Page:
Teacher strike: Employer estimates cost of benefit demands

The government has put a price tag on what its chief negotiator called "a truckload of benefit provisions"

Teachers march in Chilliwack Monday

The bargaining agency for B.C.’s 60 school districts has put a price tag on what its chief negotiator called “a truckload of benefit provisions” sought by the B.C. Teachers’ Federation.

The cost estimate was released by the B.C. Public School Employers’ Association after negotiations broke down Monday and the BCTF proceeded with a full-scale strike that could continue to the end of the school year.

Education Minister Peter Fassbender said talks were expected to resume Tuesday.

BCPSEA calculates that with increased class preparation time and other benefits, the latest offer from the BCTF adds up to a 12.5% increase in total compensation over the five-year term proposed by the union.

BCPSEA has proposed a 7% pay increase over six years, plus a $1,200 signing bonus for an agreement ratified by the end of the year. The BCTF countered last week with a proposed $5,000 bonus, to make up for a year the union has worked under an expired contract.

BCPSEA chief negotiator Peter Cameron said the union has disagreed with some of the calculations, but has not provided its own costing, and after weekend negotiations he could no longer determine which of them are still on the table.

BCPSEA calculates the added costs of union’s proposals for year five as follows:

• Wages and benefits: $211.1 million

• Dropping the bottom two teacher wage classifications: $16.9 million

• Expanded preparation time, elementary grades: $86.2 million

• Expanded preparation time, secondary grades: $5.9 million

• Pregnancy and parental leave: $22.1 million

• Extended health and dental benefits: $11 million

• Substitute teacher pay increase: $8.8 million

BCPSEA has also calculated the cost of the union’s position on class size and composition at $1.67 billion. That dispute has been the subject of a series of court actions and the B.C. Court of Appeal is expected to rule on it in the fall.

 

Just Posted

BCSS graduates off to new adventures

The BCSS Class of 2019 is the 50th cohort of Grade 12s from the school

Bunkhouse opens at Midway museum

Operators expect the nightly fee to be around $30

Chamber of commerce adjusts course after 2018 overspend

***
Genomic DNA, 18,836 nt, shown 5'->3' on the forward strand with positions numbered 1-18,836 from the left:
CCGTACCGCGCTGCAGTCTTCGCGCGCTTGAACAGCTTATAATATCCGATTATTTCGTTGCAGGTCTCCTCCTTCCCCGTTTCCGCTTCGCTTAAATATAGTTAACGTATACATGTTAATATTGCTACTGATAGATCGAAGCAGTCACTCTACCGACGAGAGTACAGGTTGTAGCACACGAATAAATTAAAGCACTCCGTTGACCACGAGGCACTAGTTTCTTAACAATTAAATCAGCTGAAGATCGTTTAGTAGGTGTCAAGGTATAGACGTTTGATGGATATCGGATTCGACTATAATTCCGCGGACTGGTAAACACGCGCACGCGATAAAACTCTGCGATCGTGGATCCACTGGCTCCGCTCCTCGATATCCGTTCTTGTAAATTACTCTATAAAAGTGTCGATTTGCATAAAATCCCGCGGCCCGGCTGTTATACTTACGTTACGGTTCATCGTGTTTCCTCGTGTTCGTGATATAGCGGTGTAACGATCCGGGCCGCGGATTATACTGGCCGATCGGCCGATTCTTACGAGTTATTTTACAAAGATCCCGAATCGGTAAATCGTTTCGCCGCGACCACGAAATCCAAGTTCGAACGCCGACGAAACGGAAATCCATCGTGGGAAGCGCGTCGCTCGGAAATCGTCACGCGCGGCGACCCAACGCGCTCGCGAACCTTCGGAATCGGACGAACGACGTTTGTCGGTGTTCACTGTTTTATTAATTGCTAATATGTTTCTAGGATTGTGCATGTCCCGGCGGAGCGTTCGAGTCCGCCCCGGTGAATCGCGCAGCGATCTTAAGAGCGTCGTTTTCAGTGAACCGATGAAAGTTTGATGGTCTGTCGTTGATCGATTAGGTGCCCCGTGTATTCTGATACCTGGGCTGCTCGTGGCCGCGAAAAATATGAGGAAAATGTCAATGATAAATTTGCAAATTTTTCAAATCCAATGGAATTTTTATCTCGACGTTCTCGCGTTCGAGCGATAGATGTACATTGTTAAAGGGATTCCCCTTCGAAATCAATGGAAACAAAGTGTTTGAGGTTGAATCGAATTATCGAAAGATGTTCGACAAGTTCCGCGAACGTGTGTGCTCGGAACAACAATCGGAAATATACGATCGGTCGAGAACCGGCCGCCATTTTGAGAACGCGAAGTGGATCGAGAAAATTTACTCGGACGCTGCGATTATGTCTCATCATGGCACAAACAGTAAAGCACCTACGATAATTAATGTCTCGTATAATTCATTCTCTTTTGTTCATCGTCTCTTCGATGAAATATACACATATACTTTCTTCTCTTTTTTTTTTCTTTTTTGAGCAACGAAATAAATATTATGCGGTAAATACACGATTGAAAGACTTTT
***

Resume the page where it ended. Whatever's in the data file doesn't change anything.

Businesses have already seen support this year from a downtown revitalization expert

Midway seniors voice hopes, fears for aging in village

The village will host another public forum on aging on July 17

Category 3 fires to be prohibited in Southeast Fire District

The prohibition will take effect at noon on Wednesday, June 12

PHOTOS: Elusive ‘ghost whale’ surfaces near Campbell River

Ecotourism operator captures images of the rare white orca

Victoria mom describes finding son ‘gone’ on first day of coroners inquest into overdose death

Resulting recommendations could change handling of youth records amidst the overdose crisis

Dash-cam video in trial of accused cop killer shows man with a gun

Footage is shown at trial of Oscar Arfmann, charged with killing Const. John Davidson of Abbotsford

Suicide confirmed in case of B.C. father who’d been missing for months

2018 disappearance sparked massive search for Ben Kilmer

Eight U.S. senators write to John Horgan over B.C. mining pollution

The dispute stems from Teck Resources’ coal mines in B.C.’s Elk Valley

Threats charge against Surrey’s Jaspal Atwal stayed

Atwal, 64, was at centre of controversy in 2018 over his attendance at prime minister’s reception in India

Anti-vaxxer Robert F. Kennedy Jr. to speak in Surrey

He’s keynote speaker at Surrey Environment and Business Awards luncheon by Surrey Board of Trade Sept. 17

Otters devour 150 trout at Kootenay hatchery

The hatchery has lost close to 150 fish in the past several months

B.C. church’s Pride flag defaced for second time in 12 days

Delta’s Ladner United Church says it will continue to fly the flag for Pride month

Most Read